Today, Ash Wednesday, we begin a new Lenten journey, a journey that extends over forty days and leads us towards the joy of Easter, to victory of Life over death. Following the ancient Roman tradition of Lenten stations, we are gathered for the celebration of the Holy Eucharist. The tradition says that the first statio took place in the Basilica of Saint Sabina on the Aventine Hill. Circumstances suggested we gather in Saint Peter’s Basilica. Tonight there are many of us gathered around the tomb of the Apostle Peter, to also ask him to pray for the path of the Church going forward at this particular moment in time, to renew our faith in the Supreme Pastor, Christ the Lord. For me it is also a good opportunity to thank everyone, especially the faithful of the Diocese of Rome, as I prepare to conclude the Petrine ministry, and I ask you for a special remembrance in your prayer.
When the Pope came into the Paul VI Hall he was greeted with lots of people which is typical, but there seemed to be more than c. 8000 people in attendance. The outpouring of affection was evident. Before the weekly teaching, he said,
Dear brothers and sisters, as you know I decided. Thank you for your kindness. I decided to resign from the ministry that the Lord had entrusted me on April 19, 2005. I did this in full freedom for the good of the Church after having prayed at length and examined my conscience before God, well aware of the gravity of this act.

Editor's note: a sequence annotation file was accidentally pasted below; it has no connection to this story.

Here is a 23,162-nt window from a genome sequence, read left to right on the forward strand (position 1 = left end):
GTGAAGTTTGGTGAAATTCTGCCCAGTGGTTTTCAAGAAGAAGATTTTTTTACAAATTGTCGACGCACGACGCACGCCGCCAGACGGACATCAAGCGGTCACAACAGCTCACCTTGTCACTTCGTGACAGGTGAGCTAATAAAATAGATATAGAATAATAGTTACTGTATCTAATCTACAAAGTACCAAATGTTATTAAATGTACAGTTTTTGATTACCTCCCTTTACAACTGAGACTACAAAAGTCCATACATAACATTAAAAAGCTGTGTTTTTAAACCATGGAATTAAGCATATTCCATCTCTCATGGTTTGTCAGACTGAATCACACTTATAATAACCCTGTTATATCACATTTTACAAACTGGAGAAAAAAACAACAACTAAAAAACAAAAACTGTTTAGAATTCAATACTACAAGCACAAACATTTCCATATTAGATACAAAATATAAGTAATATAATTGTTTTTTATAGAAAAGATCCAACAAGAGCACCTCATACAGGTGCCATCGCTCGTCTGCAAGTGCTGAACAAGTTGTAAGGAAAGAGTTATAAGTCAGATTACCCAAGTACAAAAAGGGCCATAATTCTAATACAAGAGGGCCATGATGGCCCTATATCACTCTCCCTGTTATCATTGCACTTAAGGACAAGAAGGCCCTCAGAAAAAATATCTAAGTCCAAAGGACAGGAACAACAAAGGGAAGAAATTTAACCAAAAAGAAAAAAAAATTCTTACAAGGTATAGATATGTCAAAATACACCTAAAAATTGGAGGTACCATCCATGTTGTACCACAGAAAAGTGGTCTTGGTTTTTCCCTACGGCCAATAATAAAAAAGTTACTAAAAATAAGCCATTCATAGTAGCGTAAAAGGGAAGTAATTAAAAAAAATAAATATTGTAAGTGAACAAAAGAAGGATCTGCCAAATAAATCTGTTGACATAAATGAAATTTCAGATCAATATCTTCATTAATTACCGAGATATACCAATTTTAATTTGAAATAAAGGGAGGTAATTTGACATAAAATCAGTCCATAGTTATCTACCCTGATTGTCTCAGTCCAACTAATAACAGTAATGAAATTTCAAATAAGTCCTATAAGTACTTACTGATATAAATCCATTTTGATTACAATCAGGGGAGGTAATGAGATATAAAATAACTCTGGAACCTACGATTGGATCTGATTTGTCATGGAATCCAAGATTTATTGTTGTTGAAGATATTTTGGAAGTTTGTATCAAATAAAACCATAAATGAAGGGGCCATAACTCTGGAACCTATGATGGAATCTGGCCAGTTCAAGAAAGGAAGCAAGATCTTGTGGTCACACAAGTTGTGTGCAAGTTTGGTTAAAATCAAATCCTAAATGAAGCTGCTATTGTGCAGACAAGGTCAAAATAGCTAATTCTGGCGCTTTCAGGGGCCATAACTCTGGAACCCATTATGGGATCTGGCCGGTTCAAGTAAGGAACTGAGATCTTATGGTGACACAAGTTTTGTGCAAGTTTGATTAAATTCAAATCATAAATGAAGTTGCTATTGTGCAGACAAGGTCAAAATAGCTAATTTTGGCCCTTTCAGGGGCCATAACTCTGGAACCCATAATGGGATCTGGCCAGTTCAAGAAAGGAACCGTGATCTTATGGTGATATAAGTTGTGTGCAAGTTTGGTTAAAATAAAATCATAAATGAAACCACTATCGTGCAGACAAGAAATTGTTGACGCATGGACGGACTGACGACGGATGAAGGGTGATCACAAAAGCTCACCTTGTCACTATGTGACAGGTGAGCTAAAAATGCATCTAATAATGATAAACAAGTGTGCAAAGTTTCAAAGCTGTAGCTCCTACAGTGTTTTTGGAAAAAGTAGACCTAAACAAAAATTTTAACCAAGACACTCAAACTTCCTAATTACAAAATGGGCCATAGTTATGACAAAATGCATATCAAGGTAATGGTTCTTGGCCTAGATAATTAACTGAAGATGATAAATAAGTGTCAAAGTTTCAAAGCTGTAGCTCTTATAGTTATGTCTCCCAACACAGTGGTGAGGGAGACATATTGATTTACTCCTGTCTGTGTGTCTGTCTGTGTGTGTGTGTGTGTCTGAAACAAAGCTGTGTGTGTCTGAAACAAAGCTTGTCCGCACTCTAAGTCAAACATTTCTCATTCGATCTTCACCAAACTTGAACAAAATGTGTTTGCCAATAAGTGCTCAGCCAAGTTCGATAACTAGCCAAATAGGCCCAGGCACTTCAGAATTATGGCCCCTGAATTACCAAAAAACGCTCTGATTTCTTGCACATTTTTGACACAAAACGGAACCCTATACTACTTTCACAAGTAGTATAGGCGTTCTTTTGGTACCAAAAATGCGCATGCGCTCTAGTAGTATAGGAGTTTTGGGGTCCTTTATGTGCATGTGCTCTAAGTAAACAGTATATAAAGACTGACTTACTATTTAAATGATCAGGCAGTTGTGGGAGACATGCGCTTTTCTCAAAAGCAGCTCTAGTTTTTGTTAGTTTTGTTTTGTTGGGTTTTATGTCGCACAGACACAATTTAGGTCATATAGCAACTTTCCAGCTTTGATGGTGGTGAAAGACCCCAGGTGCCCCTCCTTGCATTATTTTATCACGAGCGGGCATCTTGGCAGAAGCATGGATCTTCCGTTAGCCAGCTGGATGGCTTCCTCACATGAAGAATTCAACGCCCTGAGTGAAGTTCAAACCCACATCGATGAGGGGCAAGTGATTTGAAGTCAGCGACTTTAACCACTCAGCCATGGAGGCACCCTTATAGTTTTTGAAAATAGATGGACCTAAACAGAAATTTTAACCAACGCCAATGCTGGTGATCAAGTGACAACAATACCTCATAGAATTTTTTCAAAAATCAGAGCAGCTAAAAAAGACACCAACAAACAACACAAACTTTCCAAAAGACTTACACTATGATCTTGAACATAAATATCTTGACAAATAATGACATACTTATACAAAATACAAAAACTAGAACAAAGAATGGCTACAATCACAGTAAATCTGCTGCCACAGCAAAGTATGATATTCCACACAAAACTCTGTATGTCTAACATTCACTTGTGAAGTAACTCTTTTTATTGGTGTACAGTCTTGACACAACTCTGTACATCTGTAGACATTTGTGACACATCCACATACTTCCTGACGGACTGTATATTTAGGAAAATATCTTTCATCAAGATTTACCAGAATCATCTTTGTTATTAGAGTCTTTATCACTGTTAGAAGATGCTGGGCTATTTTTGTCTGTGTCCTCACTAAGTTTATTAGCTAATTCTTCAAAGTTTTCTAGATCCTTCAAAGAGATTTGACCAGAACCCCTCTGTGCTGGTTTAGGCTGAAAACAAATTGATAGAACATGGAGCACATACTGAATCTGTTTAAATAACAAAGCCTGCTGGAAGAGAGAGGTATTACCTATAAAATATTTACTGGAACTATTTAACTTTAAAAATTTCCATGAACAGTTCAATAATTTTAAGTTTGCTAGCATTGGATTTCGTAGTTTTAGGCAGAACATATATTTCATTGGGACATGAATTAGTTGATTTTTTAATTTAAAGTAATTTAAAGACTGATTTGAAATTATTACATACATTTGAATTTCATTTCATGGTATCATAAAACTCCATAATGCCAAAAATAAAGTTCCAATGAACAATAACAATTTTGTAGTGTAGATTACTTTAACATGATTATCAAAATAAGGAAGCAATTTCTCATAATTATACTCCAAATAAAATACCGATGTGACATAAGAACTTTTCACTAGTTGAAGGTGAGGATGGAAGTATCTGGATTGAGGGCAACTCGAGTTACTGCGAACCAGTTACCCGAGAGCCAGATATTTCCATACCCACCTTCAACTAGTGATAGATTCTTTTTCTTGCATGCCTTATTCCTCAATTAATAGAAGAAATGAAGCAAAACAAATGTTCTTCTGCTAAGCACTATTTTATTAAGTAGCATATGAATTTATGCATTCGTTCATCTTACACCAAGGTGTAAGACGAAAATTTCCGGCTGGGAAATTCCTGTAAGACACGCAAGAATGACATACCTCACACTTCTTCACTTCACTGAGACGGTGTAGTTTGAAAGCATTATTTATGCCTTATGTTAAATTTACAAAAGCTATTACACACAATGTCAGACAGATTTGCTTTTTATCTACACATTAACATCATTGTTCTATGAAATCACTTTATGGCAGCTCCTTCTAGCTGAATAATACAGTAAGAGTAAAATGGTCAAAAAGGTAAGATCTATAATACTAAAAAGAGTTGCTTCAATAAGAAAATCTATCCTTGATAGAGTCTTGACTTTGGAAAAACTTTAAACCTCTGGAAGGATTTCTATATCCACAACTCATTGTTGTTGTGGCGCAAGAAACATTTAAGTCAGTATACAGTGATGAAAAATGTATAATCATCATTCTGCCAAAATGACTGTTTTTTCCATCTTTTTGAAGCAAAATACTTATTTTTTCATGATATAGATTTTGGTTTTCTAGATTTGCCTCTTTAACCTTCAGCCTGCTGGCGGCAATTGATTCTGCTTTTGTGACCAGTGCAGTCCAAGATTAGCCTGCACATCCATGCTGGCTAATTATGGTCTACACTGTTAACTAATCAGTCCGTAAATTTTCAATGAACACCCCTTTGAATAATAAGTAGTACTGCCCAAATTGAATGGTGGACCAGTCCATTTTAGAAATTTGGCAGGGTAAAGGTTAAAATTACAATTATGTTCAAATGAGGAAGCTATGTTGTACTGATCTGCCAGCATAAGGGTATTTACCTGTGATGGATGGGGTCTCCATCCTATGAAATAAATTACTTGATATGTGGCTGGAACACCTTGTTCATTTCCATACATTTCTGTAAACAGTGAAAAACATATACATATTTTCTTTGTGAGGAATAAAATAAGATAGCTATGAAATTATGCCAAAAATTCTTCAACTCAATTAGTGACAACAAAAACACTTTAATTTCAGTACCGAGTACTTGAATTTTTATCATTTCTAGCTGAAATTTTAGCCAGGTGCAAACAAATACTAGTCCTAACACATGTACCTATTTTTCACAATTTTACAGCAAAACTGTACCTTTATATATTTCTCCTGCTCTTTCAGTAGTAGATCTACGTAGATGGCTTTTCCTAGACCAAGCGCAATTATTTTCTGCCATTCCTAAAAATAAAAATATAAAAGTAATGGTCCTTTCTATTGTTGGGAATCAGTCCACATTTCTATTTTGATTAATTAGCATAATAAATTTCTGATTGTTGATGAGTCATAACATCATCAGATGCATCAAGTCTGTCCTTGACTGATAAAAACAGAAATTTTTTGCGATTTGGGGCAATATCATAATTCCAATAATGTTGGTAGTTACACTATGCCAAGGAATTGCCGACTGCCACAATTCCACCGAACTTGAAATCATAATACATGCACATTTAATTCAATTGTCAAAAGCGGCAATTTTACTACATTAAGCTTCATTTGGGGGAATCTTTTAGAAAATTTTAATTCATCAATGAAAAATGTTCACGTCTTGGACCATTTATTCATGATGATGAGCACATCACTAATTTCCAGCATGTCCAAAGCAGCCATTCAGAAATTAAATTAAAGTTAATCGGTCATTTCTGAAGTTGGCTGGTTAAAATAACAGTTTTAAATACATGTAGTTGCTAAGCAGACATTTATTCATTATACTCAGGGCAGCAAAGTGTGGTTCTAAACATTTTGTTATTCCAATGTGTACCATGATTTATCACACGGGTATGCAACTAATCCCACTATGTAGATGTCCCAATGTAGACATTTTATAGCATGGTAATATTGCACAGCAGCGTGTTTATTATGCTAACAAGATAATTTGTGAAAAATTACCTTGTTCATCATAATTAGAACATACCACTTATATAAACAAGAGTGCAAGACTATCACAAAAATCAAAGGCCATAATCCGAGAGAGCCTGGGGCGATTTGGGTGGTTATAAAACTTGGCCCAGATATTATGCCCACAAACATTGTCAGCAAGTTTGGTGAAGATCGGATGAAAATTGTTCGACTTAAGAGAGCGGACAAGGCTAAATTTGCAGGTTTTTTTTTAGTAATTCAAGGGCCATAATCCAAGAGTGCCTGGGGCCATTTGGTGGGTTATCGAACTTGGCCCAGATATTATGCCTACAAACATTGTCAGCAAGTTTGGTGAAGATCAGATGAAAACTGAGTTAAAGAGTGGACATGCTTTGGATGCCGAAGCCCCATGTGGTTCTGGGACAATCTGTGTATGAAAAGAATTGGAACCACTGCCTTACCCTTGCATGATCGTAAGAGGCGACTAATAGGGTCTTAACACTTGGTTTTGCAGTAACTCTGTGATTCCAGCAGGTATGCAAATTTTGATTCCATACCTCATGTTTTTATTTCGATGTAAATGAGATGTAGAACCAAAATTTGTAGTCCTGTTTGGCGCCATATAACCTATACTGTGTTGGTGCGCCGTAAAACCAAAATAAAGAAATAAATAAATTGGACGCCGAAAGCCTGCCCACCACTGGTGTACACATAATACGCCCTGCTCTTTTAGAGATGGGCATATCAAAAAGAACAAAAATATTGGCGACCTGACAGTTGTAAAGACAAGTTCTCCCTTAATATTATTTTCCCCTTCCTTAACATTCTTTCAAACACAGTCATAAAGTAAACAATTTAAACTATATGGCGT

I was also well aware that I was no longer able to fulfill the Petrine Ministry with that strength that it demands. What sustains and illuminates me is the certainty that the Church belongs to Christ whose care and guidance will never be lacking. I thank you all for the love and prayer with which you have accompanied me.
I have felt, almost physically, your prayers in these days which are not easy for me, the strength which the love of the Church and your prayers brings to me. Continue to pray for me and for the future Pope, the Lord will guide us!
The catechesis the Pope offers us today…
Ash Wednesday is a day of fasting (required for those between the ages of 18-59; encouraged for all others) and a day of abstinence from meat (for all aged 14 and up) it is NOT a holy day of obligation. There is no obligation to receive ashes.
What does fasting mean?
Fasting means partaking of only one full meal for the day. Two smaller meals may substitute in order not to weaken. No eating between meals.
What does abstinence mean?
The practice of abstinence is defined as not eating red meat; eggs and milk products are acceptable.
Blessed John Paul II reminded us that “While preserving their value, external penitential practices are never an end in themselves, but an aid to inner penitence, which consists of freeing the heart from the grip of sin with the help of grace, to direct it toward the love of God and our brothers and sisters.“
Lenten practices: confession of sins, praying the Stations of the Cross, giving alms, doing an act of charity. Prayer, fasting, and almsgiving form one unit, to separate them makes the whole thing incoherent. Many people attend Mass more often than once a week.
“For the sake of the joy which lay before him he endured the cross, heedless of its shame” (Hebrews 12-2).